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USMNT Commentary

Occam’s Razor: For the USMNT right now, it's all about the form & health of the core

A lot of people are spending a lot of time breaking down the U.S. national team's recent performances in great detail. But as ASN's Brian Sciaretta explains, the biggest diver towards success in Qatar is the form, health, and confidence of the core players. Heading into September, the core wasn't in a good spot and it showed. That must change. 
BY Brian Sciaretta Posted
September 26, 2022
5:00 AM

AS EXPECTED, there is a lot of debate and analysis over the U.S. national team’s recent September window where it underwhelmed in its final two friendlies ahead of the World Cup. The U.S. team played with very little intensity and confidence during its ugly 2-0 loss to Japan and its disjointed 0-0 draw with Saudi Arabia. While people are pointing to detailed tactics and roster selections, most of the debate doesn’t see the forest through the trees.

The principle of Occam’s Razor states that “the simplest solution is almost always the best.” Named after 14th century Franciscan philosopher and theologian William of Ockham, Occam's Razor is a problem solving principle that when there are competing theories or hypotheses, the best solution is typically the one with the fewest assumptions. In other words, it is about keeping things simple.

When looking at the U.S. national team’s window where the team underperformed almost entirely across the board, the Occam’s Razor principle offers the best explanation.

From the beginning of this cycle, the U.S. national team has been built on Christian Pulisic, Tyler Adams, Weston McKennie as the core. Later in 2019, Sergino Dest committed to the U.S. team was generally considered part of the core. In 2020 through 2021, Gio Reyna finally matured to the point when he was part of the core. Slightly after Reyna and following the 2021 Nations League, Yunus Musah took an important role as a starting midfielder.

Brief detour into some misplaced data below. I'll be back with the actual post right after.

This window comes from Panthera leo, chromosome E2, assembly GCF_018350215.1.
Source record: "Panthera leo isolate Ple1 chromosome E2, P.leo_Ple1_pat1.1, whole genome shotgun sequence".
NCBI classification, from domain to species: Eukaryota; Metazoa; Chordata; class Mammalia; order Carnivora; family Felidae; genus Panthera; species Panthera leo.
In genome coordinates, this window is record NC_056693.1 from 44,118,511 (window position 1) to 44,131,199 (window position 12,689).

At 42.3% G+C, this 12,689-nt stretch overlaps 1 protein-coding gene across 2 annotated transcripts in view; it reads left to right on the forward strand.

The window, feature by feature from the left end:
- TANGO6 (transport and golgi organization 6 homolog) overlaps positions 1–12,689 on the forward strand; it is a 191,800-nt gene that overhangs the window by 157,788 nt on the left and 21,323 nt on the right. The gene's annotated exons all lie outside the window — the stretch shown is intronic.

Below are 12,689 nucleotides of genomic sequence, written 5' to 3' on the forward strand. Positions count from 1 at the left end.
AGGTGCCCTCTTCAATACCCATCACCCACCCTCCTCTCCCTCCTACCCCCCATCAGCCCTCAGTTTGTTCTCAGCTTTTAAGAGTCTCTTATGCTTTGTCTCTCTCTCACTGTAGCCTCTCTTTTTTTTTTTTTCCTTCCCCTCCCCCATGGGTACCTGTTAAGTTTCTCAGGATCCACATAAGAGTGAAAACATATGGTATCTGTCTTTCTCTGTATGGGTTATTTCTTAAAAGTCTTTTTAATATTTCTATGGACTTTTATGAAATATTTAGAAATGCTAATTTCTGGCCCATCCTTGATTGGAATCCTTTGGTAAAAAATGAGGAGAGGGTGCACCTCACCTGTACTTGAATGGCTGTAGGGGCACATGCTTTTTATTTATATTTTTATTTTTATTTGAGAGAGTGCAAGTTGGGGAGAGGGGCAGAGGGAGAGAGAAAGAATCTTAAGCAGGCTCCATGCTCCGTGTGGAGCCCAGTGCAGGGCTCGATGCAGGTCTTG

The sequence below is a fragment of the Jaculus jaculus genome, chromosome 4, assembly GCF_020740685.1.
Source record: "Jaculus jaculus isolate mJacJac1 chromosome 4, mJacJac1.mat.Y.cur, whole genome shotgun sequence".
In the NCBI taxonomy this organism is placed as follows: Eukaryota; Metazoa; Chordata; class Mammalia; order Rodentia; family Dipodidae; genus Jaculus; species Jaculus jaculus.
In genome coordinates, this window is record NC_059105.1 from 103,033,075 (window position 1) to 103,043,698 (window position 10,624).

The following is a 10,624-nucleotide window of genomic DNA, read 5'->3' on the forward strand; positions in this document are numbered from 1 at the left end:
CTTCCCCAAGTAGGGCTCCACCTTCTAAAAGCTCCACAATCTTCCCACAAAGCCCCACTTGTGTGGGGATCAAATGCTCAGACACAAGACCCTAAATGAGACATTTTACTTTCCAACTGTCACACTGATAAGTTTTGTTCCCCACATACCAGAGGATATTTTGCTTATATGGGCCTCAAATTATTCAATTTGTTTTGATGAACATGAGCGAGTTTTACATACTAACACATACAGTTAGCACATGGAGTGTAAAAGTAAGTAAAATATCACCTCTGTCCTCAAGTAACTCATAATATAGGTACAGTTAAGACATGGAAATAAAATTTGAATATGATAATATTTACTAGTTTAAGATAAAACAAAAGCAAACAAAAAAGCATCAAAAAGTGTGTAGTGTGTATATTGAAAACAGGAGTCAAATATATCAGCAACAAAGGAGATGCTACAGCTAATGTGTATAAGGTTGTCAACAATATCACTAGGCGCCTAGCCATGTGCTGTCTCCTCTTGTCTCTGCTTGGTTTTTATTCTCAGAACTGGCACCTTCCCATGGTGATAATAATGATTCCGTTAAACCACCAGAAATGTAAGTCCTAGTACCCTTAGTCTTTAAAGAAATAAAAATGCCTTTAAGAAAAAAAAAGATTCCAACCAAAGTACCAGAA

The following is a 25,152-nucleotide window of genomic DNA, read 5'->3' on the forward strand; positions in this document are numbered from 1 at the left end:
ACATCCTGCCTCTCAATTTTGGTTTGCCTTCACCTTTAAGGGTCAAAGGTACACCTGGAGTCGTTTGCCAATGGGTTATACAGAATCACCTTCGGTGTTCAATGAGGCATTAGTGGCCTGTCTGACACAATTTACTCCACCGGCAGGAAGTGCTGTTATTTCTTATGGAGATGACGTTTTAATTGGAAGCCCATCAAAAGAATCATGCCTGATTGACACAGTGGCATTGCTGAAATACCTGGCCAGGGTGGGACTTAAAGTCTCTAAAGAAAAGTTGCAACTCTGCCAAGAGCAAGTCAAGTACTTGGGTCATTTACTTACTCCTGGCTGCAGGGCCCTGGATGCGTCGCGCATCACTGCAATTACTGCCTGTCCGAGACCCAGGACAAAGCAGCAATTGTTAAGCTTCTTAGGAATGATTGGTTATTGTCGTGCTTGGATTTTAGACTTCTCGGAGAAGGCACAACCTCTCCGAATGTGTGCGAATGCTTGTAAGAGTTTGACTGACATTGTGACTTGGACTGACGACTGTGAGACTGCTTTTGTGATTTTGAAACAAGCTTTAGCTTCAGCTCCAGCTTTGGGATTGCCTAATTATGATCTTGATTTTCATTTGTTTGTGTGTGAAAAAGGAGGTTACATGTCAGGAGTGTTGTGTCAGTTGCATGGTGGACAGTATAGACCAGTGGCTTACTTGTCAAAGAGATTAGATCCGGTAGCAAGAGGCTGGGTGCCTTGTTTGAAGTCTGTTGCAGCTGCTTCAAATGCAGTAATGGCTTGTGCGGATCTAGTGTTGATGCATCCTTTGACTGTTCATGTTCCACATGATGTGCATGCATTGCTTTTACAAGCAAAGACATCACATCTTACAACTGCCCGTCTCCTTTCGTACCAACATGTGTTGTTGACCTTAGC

Antonee Robinson also locked in as a starter when healthy and his performances really improved during World Cup qualifying and his importance to the team became clear.

Tim Weah and Brenden Aaronson are certainly important parts of the team, although it is debatable if either are quite members of the critical core as neither are automatic starters (it could just as easily be Reyna and Pulisic on the wings).

Now when you look at the above list of players mentioned, what do you see? With the exception of Adams and Aaronson, you see players who are playing very irregularly for their clubs where they might not have a clear role. You see some players who are playing for their clubs but aren’t playing well. You see players who are playing but are still in a long process of returning from long-term injuries. Finally, you see injuries.

Most people reading this know a lot about this team, but here is the detailed scorecard.

  • Pulisic: The Herhsey native’s role at Chelsea is very unclear under the new manager and it has been a slow start to the season for him.
  • McKennie: Like everyone one else at Juventus, McKennie isn’t playing well.